Shopping centre owner intu has swung to an annual loss after suffering a collapse in the value of its properties in what it described as a "challenging" year.

The company, which owns the indoor shopping centre in Watford town centre, had a torrid 2018 following two failed takeover attempts and amid tough trading conditions for retailers with a number seeking rescue deals with creditors or falling into administration.

Rival Hammerson abandoned a £3.4 billion takeover attempt last April, while a consortium led by John Whittaker's Peel Group pulled out of £2.8 billion bid in November.

Last year saw the opening of the £180m intu Watford extension which has seen a flagship Debenhams store, several restaurants, shops, a Cineworld, and a Hollywood Bowl open, as well as a refresh of some of the existing facilities inside the shopping centre.

Watford Observer:

The new Debenhams store at intu Watford

The company, which also owns Lakeside in Essex and the Trafford Centre in Manchester amongst other sites, says the investment in Watford has pushed the town into one of the UK’s top 20 shopping destinations.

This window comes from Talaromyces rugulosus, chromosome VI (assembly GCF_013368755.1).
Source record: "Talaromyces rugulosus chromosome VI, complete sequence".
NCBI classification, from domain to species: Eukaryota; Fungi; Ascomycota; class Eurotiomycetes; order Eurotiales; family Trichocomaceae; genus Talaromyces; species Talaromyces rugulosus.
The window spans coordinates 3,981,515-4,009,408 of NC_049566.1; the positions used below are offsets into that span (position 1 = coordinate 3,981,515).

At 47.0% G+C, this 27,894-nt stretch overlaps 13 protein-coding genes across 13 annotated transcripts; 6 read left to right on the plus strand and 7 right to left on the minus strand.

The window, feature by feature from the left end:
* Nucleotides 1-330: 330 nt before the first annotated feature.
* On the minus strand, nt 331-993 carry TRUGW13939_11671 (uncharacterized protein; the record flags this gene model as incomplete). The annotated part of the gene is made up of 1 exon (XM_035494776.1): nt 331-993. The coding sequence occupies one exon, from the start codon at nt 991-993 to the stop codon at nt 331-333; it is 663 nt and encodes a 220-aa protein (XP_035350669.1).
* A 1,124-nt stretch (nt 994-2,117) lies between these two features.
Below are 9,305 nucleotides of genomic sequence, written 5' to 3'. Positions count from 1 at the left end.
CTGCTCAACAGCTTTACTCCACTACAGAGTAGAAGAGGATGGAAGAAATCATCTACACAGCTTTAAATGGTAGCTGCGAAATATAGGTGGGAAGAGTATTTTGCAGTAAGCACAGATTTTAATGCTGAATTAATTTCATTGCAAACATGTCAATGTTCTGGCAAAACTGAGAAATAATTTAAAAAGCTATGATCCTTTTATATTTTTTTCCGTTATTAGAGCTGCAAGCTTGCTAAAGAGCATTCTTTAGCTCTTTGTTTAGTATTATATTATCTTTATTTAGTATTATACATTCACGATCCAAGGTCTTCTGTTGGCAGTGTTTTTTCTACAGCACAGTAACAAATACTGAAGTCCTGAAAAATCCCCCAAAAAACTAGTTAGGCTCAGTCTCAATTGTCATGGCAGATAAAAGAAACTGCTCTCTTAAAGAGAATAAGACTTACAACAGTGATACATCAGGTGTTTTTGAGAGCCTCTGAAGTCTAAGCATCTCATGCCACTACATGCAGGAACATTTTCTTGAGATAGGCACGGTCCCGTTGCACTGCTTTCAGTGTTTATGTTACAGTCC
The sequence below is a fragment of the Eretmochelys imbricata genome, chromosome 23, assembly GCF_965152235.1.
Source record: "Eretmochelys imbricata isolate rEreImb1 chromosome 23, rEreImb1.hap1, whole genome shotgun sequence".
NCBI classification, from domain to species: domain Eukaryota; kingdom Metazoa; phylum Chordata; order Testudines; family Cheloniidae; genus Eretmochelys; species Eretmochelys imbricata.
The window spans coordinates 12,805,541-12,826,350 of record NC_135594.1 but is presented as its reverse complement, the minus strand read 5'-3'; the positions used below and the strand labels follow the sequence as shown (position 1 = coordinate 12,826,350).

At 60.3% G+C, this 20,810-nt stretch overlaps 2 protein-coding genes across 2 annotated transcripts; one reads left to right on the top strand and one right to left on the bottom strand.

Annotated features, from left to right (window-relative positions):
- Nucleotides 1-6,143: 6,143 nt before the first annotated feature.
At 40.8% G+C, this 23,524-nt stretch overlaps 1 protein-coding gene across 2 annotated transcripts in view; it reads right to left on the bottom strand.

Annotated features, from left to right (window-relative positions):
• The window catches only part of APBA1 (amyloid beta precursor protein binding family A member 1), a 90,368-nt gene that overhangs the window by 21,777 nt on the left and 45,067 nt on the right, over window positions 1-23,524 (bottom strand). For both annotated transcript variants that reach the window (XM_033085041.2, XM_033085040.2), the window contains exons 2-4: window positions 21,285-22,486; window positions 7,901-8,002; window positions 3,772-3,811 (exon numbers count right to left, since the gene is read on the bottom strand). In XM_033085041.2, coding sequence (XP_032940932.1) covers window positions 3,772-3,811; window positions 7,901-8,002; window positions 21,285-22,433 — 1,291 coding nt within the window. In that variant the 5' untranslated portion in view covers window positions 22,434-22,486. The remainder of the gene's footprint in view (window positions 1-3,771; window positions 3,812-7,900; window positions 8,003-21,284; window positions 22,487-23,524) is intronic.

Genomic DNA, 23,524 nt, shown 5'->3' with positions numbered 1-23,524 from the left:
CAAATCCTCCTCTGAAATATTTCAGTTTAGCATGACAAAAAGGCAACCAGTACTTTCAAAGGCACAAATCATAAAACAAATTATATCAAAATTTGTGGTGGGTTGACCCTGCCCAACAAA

Outgoing chief executive David Fischel said that, in a "difficult year for the whole UK retail real estate sector and with very limited comparable transactional evidence, property valuations declined as sentiment weakened significantly".

He said valuations fell 3 per cent in the final quarter of 2018, in addition to the 9 per cent decline over the first nine months of the year.

intu made a £1.17 billion loss in 2018 compared with £227.2 million pre-tax profit the previous year.

This came as the company saw £1.4 billion wiped off the value of its property portfolio to £9.2 billion.

Watford Observer:

Revenue declined to £581.1 million from £616 million, while rental income fell to £398.5 million from £423.4 million.

The company did not recommend a final dividend for 2018 and said it will seek to reduce its debt by selling assets to shore up its cash reserves.

Chairman John Strachan said: "intu has had a challenging year with a difficult retail and uncertain economic environment, together with responding to two abortive corporate offers for the company.

"However, our management team has produced a robust operational performance with increased like-for-like net rental income for the fourth consecutive year, 97 per cent occupancy and signed 248 new long-term leases."

He added that the group's "three core objectives for the year ahead are to continue to deliver strong underlying individual centre performance, continue our strategy of adapting to the changing retail environment, and to make smart use of capital".